A Corrector's life is one of toil, travel and hardship. While they are not forbidden to marry, most Correctors do not have the time for a family and children. The neglecting of a family is strongly frowned upon by the practical, down-to-earth and truthful Cuthbert, and is thus not well appreciated within the hierarchy of the Church. When a Corrector does marry he is usually reassigned to a position within the Order of the Stars, taking a position as a Father or Mother.

    Holy Artifacts of Cuthbert
    The Faith of Cuthbert is still young when viewed next to many of the other religions on the Oerth, and because of that youth has not had the opportunity to empower as many artifacts as some of the older faiths. To date, the Church has only five artifacts, and only four of them are in its permanent possession. These artifacts are scattered across the Flanaess, safely secreted in the vaults of the Churches, awaiting a time when might once again be needed in the service of Cuthbert.

    The legendary Mace of Cuthbert is the most famous of the Church's artifacts, and is also the one that they do not have in their permanent possession. The Mace resides with Cuthbert to aid and protect him during his holy journeys. When the need is great, Cuthbert will temporarily give the Mace to loyal and true servant so that it might aid them in their endeavor. To date the Mace of Cuthbert has only been used twice by servants of the Church.

    The Shield of St. Fenerant is a round, medium-sized, shield of ancient design made from copper and bronzewood that has been embossed with the symbol of Cuthbert in platinum. The Shield shows many nicks, scratches and dents, but none so prominent as those caused by Hextor during his battle with St. Fenerant. The Shield has been one of the most used, and most loved, artifacts that the Church has in its possession.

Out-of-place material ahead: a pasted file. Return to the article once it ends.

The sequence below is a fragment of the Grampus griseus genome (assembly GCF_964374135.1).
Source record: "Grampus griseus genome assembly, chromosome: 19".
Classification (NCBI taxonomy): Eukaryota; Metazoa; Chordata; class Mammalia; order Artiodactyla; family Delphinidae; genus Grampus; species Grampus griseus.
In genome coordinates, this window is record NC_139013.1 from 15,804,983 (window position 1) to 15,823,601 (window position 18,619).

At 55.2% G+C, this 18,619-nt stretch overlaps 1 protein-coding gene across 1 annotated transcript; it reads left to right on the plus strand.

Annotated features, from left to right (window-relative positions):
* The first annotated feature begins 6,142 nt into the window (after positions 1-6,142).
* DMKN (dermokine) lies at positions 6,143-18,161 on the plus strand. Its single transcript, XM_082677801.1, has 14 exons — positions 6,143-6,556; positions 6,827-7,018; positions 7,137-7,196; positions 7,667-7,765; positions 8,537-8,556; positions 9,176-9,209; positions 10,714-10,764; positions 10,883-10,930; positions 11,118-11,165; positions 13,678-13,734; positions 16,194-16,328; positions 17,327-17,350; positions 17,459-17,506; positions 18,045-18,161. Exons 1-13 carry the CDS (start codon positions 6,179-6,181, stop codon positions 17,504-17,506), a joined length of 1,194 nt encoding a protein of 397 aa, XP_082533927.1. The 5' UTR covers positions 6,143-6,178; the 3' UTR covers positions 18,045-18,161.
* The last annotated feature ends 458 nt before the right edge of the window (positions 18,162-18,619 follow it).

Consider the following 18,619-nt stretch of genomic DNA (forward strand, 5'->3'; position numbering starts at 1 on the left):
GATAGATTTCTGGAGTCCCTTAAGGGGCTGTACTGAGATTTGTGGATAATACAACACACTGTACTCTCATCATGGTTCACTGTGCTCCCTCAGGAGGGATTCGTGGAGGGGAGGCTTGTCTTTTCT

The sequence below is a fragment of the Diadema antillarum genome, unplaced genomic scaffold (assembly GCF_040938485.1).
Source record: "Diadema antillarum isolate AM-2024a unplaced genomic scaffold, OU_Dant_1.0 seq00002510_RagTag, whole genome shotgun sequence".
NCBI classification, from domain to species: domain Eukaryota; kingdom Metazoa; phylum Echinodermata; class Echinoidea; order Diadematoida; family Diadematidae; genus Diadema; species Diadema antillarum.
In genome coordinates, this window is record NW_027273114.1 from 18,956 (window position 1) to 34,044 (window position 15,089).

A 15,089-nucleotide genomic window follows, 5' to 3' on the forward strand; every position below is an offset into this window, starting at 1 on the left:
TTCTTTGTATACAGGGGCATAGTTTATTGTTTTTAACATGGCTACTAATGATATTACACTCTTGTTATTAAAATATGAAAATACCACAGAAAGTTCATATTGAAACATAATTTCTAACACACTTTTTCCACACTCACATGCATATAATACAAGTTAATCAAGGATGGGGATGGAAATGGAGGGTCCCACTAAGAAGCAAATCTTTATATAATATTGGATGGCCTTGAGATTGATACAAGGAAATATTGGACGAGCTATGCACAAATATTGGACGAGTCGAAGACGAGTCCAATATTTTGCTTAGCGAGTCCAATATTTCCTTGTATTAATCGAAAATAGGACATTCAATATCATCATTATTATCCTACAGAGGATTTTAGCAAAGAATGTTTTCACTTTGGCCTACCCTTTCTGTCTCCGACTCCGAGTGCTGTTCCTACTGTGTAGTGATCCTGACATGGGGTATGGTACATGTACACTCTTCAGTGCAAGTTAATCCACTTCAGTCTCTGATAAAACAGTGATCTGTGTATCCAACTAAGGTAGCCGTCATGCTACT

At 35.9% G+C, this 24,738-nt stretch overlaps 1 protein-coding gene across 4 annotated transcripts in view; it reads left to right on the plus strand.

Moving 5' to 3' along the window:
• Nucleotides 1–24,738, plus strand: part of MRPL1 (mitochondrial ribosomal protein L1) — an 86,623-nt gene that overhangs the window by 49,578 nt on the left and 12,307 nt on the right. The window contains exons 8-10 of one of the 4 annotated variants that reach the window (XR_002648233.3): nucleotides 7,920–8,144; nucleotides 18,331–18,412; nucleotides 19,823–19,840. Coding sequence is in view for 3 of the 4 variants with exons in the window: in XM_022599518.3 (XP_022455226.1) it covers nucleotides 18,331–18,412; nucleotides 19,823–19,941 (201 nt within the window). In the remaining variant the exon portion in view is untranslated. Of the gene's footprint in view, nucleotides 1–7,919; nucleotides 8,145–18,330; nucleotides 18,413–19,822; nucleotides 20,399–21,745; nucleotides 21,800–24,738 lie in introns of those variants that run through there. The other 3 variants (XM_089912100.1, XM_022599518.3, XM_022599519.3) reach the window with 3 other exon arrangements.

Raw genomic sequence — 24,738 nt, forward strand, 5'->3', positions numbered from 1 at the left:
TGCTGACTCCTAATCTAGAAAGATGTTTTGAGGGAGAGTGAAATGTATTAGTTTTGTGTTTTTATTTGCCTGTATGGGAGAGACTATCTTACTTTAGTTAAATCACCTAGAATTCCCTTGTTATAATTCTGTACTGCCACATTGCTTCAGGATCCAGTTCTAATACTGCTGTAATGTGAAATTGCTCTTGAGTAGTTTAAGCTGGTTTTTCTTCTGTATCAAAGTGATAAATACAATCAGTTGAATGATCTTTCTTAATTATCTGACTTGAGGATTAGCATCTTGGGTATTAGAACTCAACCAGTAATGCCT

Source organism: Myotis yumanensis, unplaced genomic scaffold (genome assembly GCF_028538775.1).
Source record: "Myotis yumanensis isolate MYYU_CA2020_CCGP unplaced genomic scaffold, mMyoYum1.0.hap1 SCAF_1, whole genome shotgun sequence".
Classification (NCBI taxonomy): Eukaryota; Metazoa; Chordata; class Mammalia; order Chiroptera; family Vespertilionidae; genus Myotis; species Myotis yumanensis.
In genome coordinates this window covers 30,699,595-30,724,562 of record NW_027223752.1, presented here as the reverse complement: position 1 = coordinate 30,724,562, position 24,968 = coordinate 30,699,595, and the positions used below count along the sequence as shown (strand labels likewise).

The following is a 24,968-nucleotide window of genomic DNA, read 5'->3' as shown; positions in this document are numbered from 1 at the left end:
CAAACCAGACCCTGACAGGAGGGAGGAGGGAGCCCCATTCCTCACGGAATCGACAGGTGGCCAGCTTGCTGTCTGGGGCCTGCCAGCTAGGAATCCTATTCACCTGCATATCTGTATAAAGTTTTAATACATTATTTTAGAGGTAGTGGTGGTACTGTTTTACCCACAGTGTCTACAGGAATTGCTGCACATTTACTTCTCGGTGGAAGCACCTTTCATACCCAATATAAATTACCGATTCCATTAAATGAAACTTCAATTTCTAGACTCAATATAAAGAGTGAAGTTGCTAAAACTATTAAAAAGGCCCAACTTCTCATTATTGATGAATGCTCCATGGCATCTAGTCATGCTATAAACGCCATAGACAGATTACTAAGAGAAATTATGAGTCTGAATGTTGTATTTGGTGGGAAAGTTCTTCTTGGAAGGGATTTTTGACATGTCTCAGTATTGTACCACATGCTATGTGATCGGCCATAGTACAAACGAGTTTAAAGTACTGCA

The Chapeaux of Truth was once worn by Cuthbert and then given to the new Church on the day of his Ascendancy. This crumpled green hat his highly revered by the Church for it is the only items besides the fabled Mace that has actually been in the God's possession. When worn, it is said that no lie can be told to the wearer, and if the teller attempts to lie, he will feel a strong rapping on his head until he begins to tell the truth.

    The Starburst of Banishment is a beautifully decorated Holy Symbol made from platinum and rubies that exactly matches the one worn by Cuthbert. Both the Starburst and Cuthbert's personal Holy Symbol were designed by the fabled Dwur jeweler Dhormdam Veinfinder. The Starburst was made for St. Tramden when he became the first Bishop of the Church of Cuthbert. The Starburst has the ability to Banish fiends and other unholy creatures from the Oerth plane, back to their own hellish infernal.

    The Armor of St. Chenrin is a rather plain looking suit of bronze plate-mail. The Armor consists of a Great Helm, Corselet, Gauntlets and Demi-Greaves. When worn the Armor takes on a divine glow as if radiating the sense of belief that the wearer has in Cuthbert's doctrine. It is said that the stronger the wearers belief, the greater protection the Armor will provide. The Armor also seems to inspire those around the wearer to great deeds. Though St. Chenrin was a small man of but five foot five inches, the Armor is able to shrink or expand to fit a true believer attempting to don it.
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    Re: Faith of Cuthbert (Score: 1)
    by Taras on Wed, August 15, 2001
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    I like this. It's rare that detail of this type is given to a religion. While this type of saint may not always be of the greatest use during a game, they can add a lot of color to what would otherwise be a bland and otherwise generic encounter or temple.

    Any chance you intend to do more of these for other religions?

    Re: Faith of Cuthbert (Score: 1)
    by Dargarth on Thu, August 16, 2001
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    I actually have similar write-ups for most of the religions. Most of them haven't been even remotely edited or prepared for publication. I haven't been doing much Hawk writing, but as the site becomes more involved, I'll be submitting more of them. I just have to work them into my edit schedule.